Revised Plans – Comment submitted by Barry Bates (note Advearse comment is being drafted and this is Barry’s personal comment)

I made a response to the original submission and, in framing this new response, I have examined the responses made by other individuals and organisations to the original submission and looked through the revised submission. Via ADVEARSE, I have been involved with correspondence with organisations such as Wessex Water and National Highways to explore the issues on which I am commenting. I am happy to supply further details as required.

I have no complaint about Barrett and Vistry who have been proactive and professional in their relationship with the ADVEARSE group. My complaint remains with the national planning process and the handling of this development by the planners in Dorchester. I am, however, grateful that the submission has been referred to the Planning Committee.

At the Outline Planning Stage, the Planning Committee were told that they were only to rule on the issue of access and that there would be a fuller opportunity to discuss the broader issues at the next stage. We are now at that stage, and I would urge Councillors on the Planning Committee to provide that democratic input into the decision-making process. I fully recognise that it would take a brave Council to decide to stop a development such as this at this stage.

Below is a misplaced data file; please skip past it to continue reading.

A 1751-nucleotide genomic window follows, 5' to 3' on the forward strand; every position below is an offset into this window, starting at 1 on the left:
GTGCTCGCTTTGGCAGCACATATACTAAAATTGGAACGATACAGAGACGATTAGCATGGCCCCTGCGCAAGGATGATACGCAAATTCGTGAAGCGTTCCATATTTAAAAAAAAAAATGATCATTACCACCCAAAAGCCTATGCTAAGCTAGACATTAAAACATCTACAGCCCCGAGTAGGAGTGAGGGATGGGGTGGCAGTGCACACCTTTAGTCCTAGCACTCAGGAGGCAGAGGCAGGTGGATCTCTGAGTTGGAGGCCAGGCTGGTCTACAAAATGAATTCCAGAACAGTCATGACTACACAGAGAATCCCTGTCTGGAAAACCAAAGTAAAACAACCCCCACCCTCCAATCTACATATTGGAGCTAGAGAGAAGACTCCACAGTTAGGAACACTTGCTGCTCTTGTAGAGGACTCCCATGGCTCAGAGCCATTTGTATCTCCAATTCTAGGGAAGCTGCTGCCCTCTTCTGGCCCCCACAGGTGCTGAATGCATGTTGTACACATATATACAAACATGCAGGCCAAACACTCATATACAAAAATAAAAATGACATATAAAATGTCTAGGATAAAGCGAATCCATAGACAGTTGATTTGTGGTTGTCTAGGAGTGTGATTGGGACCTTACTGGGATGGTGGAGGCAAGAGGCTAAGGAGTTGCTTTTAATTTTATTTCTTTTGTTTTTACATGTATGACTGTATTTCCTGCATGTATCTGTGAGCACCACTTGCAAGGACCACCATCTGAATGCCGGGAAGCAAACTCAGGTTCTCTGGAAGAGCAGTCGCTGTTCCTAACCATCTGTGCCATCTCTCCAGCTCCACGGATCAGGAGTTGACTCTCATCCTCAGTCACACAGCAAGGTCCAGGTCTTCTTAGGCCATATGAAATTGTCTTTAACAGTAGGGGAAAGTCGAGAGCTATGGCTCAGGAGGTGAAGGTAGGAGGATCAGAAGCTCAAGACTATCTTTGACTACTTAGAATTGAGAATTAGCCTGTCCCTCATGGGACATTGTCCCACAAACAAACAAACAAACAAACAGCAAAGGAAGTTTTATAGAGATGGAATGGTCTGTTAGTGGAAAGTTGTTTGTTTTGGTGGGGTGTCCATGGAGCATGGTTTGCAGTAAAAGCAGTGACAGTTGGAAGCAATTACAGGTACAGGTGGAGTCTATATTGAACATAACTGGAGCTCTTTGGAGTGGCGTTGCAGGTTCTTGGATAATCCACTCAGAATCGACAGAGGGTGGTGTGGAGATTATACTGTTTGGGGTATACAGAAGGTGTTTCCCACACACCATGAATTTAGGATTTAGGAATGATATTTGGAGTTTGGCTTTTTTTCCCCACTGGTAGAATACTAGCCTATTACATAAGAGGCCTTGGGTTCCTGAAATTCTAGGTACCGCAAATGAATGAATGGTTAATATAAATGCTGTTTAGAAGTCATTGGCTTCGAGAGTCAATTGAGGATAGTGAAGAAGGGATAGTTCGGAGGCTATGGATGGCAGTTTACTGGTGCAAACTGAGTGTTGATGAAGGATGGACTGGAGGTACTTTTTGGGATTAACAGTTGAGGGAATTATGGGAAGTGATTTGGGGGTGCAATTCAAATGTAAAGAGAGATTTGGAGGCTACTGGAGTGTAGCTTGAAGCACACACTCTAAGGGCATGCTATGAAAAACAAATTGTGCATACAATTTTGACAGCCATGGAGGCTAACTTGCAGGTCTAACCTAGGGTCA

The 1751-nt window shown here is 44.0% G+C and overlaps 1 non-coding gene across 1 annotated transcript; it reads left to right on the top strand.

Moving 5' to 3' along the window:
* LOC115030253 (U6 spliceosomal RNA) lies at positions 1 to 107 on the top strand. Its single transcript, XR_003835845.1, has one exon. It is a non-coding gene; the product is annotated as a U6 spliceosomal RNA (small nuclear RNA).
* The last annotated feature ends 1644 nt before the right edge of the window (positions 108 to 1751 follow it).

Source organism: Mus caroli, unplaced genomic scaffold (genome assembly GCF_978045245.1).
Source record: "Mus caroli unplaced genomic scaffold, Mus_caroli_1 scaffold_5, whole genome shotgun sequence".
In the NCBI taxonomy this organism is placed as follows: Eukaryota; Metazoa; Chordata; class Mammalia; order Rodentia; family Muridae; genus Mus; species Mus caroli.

I would, however, ask that the Planning Committee to

  1. Recognise that the scheme is inappropriate
  • It remains the largest development incursion into AONB ever in the country. Such developments in AONB should be granted in ‘exceptional circumstances. No such circumstances have ever been demonstrated at Vearse Farm.
  • Taken as a whole the responses to the original submission demonstrate that a massive development on this scale is inappropriate for a town the size of Bridport.
  • The site itself was, as Taylor Wimpey stated at the Local Plan stage, is inappropriate in so many respects.

A number of Councillors at the OPP decision voted in favour ‘with reluctance’. I am asking the members who will consider these revised plans to take on board the reservations which were expressed in the original consultation; to actively consider whether or not to approve the scheme and (if acceptance is inevitable) at least reflect in the decision the deep concerns of the residents they represent.

  • Withhold approval until the remaining concerning issues have been tackled and in doing so demonstrate that they can actually secure improvements.